Some excerpts from two young women who are writers, activists, and advocates in their own right – and whose writings have opened my mind to a new world of literature, new spaces of self-reflection, and inspiration from pain. Your words, for them I will be forever grateful.
The Value of Gender Analysis
The value of gender analysis at Stories of Conflict and Love
“Performing a nuanced gender analysis requires asking earnest questions about its value and dispelling some myths surrounding it. Simply put, there are three premises that underscore a gender analysis: First of all, “men,” “women,” “boys,” and “girls” are not monolithic categories that can describe a universal experience shared by people who share a sex; rather, gender is a fluid, dynamic, ever-involving system of power relations that need to be examined in the context of race, class, ethnicity, and other markers of identity.” Whole article here!
There is a passage by Cynthia Enloe, in her foreword to Carol Cohn’s excellent compilation Women & Wars, that summarizes much of the type of inquiry and conviction that motivates my work. Enloe writes:
“That is, gender analysis is a skill. It’s not a passing fancy. It’s not a way to be polite. And it’s not something one picks up casually, on the run. One doesn’t acquire the capacity to do useful gender analysis simply because one is “modern”, “loves women”, “believes in equality”, or “has daughters.” One has to learn how to do it, practice doing it, be candidly reflective about one’s shortcomings, try again.”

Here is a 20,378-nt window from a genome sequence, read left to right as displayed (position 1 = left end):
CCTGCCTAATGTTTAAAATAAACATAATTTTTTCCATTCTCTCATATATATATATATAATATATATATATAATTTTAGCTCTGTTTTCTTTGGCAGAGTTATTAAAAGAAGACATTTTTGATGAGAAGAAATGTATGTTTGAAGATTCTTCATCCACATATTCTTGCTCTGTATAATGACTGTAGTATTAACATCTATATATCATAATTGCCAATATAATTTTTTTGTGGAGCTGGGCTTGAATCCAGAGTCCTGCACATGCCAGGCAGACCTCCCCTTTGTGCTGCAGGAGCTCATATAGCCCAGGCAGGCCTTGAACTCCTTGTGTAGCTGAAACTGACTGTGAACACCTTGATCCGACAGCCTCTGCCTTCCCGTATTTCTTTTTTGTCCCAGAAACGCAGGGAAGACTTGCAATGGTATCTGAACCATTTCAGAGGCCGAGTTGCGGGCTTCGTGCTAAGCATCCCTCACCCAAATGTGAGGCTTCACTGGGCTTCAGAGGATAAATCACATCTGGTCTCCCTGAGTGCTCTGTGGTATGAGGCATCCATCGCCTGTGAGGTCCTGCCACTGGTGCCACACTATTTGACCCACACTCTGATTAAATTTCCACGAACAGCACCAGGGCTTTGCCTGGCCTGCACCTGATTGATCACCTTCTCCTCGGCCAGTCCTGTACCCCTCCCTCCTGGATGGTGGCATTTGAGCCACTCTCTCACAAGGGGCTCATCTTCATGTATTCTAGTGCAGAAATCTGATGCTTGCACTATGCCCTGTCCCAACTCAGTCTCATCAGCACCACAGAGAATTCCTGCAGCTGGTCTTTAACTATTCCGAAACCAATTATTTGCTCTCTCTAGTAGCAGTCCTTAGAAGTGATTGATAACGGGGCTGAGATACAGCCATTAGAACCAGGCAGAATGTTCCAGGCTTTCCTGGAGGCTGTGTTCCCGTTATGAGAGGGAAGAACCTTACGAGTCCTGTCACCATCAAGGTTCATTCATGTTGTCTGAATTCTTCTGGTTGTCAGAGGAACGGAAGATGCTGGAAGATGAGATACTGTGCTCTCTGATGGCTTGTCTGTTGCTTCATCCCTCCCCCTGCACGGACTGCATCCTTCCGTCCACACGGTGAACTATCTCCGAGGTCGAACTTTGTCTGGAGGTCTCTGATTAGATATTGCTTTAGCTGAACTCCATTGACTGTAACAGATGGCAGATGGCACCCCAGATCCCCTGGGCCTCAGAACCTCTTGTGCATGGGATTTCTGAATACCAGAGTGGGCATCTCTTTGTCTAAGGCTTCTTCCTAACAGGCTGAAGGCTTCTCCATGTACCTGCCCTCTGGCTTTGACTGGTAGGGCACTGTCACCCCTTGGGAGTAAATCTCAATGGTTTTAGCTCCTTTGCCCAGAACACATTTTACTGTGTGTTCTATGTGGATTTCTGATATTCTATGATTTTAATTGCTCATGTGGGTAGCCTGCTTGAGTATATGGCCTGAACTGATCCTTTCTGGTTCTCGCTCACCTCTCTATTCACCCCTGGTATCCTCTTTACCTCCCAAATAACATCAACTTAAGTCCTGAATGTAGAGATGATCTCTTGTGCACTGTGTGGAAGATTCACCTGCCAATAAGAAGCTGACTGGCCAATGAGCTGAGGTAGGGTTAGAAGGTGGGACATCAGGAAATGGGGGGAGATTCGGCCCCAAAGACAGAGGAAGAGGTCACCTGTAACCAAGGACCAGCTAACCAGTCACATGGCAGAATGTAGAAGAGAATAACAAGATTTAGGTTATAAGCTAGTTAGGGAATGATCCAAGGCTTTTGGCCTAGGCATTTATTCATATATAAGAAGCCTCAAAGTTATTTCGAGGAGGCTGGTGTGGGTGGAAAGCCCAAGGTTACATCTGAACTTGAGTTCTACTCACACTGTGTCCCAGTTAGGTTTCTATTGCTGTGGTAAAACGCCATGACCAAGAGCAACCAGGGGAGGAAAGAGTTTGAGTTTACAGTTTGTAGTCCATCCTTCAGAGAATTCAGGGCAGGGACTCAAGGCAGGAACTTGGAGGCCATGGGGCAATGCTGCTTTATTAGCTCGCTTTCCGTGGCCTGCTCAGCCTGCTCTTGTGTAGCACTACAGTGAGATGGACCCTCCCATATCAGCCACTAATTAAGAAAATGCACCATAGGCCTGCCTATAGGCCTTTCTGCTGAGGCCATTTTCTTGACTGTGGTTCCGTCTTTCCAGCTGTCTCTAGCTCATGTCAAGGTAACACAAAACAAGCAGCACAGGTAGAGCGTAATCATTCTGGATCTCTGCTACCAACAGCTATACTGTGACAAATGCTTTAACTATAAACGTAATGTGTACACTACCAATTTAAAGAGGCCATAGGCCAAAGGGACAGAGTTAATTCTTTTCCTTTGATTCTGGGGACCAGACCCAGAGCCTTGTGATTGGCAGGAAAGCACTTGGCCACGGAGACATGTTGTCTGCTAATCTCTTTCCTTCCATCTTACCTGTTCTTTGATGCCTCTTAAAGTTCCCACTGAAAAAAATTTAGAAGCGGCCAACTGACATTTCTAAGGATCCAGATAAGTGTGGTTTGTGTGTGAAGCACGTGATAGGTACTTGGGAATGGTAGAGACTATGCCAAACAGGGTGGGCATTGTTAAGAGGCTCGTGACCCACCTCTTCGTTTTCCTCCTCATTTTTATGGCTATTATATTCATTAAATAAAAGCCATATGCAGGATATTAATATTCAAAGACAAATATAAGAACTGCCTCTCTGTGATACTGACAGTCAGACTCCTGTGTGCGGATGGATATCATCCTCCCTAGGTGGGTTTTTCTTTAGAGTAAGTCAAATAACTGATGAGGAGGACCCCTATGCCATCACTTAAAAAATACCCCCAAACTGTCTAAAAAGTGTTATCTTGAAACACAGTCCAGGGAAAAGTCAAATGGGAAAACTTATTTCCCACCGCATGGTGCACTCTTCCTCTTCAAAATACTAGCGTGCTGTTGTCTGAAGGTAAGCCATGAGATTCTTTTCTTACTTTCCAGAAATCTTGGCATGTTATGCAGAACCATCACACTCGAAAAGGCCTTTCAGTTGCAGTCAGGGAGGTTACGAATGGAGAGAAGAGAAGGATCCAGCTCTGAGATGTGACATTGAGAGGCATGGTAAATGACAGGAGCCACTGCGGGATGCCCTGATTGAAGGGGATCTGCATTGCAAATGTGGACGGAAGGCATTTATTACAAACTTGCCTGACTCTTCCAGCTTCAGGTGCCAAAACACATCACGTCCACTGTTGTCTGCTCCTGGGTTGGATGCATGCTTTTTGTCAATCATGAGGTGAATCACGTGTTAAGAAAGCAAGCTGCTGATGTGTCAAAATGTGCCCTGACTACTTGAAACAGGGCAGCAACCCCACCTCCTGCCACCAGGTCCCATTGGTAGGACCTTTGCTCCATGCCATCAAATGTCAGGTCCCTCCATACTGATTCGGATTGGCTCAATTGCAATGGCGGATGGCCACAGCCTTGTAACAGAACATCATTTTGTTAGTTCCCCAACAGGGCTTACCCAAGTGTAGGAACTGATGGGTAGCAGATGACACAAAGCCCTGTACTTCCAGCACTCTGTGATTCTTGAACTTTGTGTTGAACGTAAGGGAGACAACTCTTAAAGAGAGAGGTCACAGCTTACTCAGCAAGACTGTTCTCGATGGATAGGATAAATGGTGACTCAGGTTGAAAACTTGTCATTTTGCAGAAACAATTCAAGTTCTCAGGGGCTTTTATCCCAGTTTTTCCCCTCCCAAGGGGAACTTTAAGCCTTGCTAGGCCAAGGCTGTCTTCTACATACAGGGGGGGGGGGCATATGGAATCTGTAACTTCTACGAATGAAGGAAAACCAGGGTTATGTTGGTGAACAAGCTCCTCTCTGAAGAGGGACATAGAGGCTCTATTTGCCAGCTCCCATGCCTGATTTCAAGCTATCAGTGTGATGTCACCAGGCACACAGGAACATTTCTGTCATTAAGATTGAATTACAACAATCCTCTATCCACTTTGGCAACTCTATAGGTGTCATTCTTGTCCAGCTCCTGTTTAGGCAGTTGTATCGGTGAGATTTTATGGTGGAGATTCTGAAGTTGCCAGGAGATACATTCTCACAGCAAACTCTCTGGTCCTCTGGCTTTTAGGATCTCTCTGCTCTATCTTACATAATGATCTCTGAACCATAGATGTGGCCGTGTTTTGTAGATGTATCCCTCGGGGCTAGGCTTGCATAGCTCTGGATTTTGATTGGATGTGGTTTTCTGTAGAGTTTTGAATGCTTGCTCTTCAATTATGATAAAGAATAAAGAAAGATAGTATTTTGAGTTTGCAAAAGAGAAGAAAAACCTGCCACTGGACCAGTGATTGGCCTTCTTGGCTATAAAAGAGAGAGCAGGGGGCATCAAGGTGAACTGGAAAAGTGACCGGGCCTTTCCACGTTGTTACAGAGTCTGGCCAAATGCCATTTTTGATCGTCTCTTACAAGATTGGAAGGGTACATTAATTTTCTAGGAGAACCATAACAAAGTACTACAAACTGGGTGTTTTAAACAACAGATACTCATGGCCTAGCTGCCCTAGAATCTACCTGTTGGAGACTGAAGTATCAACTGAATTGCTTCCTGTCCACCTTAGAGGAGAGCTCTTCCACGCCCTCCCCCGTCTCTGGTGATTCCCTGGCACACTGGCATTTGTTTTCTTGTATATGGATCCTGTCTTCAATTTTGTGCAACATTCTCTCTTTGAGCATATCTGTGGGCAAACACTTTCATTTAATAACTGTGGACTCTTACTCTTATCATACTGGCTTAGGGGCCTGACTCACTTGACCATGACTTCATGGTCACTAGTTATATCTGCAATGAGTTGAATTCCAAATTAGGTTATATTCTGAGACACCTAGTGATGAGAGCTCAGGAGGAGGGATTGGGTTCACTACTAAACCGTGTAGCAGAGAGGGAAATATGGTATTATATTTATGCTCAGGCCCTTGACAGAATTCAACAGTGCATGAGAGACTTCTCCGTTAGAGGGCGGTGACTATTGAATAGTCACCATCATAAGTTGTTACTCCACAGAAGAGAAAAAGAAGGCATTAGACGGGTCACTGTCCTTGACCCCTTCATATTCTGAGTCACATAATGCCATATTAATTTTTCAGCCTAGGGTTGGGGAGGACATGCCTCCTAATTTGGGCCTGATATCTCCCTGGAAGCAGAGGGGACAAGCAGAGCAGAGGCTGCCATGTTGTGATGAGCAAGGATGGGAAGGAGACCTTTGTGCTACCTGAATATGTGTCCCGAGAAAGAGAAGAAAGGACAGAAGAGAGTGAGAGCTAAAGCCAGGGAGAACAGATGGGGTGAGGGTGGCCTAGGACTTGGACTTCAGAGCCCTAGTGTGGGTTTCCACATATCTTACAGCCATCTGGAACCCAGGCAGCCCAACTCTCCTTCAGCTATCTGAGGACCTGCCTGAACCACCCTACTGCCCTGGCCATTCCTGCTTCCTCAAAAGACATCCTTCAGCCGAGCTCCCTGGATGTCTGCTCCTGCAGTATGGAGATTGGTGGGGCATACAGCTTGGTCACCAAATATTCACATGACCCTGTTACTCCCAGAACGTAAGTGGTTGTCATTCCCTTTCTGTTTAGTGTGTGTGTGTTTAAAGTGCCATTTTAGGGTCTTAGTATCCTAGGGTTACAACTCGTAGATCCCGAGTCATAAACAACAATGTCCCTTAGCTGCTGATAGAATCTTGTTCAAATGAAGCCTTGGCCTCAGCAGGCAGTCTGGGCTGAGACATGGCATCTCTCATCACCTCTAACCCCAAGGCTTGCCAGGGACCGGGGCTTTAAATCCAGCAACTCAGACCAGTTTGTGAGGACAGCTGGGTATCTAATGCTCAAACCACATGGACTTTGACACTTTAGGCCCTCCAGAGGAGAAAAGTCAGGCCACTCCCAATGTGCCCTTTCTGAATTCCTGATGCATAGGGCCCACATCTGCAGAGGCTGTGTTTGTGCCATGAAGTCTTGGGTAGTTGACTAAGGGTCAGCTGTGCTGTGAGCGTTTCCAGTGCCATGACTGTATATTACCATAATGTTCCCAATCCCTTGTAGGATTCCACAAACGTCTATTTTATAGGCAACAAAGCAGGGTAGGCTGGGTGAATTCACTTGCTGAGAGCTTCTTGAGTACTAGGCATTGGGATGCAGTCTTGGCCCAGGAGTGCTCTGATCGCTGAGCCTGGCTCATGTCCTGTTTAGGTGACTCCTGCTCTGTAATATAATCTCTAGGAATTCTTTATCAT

In another paragraph she states: In gender-related advocacy, particularly in relation to women in developing countries or conflict-affected areas, we sometimes fall into the stereotypes we seek to combat. It is of paramount importance to question our own inferences on strength, power, and vulnerability, rather than – for example – portray women and girls exclusively as victims and men and boys as perpetrators of violence
I had on many ocassions had to assess how I was relating to the women I was working with, the women who worked “for” me, and the women I worked for. I fight to liberate myself from the constraints of my education and the arrogance that comes with it.
Last month discussions from a seminar provoked a few questions on how we, as advocates, relate to each other and others in the movement.
- How does our identity as a speaker/trainer create our positionality? Positionality is a power dynamic, real or perceived. By the terms ‘feminist’, or as a ‘lawyer’, etc..one already assumes a knowledge that you seek to impart to others. There are ethical considerations behind this; of how attempting to ‘train’ or ‘educate’ others, you yourself create a hierarchy where feminist knowledge gives one an upper hand over the other?
- There is an interaction between knowledge and the subject of knowledge. There is a power starting from the power of the pen, which may translate as a sense of superiority over a subject and therefrom over lives, performance and knowledge.
- The great reminder: We should not be complacent with our knowledge and passion!